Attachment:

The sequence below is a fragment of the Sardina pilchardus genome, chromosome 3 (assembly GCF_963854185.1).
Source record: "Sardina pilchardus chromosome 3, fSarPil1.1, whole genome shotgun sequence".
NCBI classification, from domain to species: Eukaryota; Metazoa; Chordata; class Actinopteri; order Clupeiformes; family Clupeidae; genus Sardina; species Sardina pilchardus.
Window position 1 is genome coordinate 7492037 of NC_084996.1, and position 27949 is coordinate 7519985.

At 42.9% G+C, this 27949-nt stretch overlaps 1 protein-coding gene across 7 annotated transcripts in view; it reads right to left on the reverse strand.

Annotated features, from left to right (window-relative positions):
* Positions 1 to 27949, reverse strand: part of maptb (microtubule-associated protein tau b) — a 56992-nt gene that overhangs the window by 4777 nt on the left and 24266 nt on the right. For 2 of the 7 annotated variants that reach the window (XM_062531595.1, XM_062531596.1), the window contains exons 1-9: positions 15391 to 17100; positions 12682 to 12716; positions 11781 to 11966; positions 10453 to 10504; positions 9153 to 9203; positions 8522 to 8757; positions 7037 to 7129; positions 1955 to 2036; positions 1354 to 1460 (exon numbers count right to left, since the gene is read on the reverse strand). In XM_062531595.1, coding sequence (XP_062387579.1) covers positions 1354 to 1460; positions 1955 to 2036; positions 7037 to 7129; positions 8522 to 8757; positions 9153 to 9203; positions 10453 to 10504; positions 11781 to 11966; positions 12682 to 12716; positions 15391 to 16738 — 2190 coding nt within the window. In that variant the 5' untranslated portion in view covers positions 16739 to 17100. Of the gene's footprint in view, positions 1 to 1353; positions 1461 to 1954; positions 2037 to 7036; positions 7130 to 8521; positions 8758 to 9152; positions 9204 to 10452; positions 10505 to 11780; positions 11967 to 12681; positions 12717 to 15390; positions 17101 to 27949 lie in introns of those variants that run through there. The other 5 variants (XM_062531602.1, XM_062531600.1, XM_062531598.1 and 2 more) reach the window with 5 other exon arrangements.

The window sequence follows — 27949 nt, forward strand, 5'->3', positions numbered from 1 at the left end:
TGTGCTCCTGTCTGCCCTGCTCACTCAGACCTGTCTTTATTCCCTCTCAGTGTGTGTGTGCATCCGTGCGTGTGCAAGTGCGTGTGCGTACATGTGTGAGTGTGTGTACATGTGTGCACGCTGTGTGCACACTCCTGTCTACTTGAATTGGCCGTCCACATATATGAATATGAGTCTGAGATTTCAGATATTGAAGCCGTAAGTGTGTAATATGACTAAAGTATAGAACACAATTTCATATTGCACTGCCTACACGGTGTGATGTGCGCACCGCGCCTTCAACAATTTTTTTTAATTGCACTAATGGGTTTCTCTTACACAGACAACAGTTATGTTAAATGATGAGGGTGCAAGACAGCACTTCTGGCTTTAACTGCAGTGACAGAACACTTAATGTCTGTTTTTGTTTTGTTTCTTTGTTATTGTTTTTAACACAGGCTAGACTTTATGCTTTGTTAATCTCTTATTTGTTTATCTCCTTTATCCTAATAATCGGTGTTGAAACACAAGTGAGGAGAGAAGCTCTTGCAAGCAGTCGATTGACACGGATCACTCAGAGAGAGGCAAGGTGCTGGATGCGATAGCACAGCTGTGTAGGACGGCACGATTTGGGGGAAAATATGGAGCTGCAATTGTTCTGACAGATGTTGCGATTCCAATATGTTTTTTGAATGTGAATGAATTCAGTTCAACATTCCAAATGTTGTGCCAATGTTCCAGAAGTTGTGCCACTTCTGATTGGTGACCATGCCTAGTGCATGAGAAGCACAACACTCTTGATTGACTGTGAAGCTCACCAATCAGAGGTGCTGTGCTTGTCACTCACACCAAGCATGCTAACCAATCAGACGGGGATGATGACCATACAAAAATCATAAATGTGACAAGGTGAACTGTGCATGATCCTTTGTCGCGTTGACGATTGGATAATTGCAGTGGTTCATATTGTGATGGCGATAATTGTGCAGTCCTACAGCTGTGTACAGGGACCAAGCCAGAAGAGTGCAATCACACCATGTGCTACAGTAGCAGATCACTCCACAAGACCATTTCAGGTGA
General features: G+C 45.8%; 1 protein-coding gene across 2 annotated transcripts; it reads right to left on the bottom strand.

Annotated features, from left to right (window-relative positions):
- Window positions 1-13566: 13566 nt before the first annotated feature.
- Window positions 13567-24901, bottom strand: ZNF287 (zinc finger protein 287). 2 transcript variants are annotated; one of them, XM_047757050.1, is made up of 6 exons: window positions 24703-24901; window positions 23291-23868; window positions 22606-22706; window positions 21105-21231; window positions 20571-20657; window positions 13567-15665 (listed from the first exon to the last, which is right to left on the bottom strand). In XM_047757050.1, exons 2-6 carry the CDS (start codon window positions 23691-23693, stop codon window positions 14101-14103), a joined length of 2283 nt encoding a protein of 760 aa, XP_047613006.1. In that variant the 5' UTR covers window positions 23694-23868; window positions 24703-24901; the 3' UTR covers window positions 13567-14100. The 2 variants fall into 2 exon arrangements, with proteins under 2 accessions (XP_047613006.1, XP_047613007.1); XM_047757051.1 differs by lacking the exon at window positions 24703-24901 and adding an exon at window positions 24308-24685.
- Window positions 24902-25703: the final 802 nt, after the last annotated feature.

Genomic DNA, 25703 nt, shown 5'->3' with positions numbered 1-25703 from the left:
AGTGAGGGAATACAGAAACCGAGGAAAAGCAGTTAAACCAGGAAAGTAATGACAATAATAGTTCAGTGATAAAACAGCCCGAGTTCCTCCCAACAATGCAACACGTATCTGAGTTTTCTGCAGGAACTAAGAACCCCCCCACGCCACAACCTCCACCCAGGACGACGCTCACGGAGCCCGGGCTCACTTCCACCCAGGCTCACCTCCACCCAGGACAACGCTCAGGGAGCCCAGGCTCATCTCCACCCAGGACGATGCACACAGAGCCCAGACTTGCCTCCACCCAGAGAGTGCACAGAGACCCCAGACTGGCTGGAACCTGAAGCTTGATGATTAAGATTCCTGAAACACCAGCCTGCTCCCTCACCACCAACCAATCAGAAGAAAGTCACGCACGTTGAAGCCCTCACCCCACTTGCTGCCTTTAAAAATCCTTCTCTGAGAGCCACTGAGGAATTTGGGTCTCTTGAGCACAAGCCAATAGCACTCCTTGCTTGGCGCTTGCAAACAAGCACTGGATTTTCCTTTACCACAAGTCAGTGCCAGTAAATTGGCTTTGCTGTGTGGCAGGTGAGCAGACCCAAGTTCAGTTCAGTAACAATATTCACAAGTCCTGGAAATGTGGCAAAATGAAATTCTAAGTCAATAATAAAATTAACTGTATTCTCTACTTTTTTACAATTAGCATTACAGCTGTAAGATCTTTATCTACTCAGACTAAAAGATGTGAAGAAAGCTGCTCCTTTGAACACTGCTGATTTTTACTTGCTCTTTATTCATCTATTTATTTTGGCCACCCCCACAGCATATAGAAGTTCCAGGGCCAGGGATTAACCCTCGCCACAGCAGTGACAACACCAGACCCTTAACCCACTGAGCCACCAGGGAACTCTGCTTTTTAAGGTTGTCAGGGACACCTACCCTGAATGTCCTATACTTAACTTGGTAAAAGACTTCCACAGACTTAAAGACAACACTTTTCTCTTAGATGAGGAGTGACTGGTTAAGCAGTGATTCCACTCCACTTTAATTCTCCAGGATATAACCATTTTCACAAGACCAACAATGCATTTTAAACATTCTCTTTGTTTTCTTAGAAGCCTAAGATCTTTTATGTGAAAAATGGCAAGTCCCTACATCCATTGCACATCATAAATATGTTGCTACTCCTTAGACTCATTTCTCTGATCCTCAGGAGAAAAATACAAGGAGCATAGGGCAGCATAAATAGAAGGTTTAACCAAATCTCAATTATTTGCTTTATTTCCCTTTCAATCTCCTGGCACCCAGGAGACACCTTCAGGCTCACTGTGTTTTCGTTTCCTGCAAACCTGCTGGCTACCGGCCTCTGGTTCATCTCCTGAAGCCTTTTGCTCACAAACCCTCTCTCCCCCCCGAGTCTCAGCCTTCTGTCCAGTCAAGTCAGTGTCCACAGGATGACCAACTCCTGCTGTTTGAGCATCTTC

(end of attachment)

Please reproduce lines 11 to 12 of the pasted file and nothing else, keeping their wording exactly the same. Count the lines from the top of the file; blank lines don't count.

Annotated features, from left to right (window-relative positions):
- Window positions 1-13566: 13566 nt before the first annotated feature.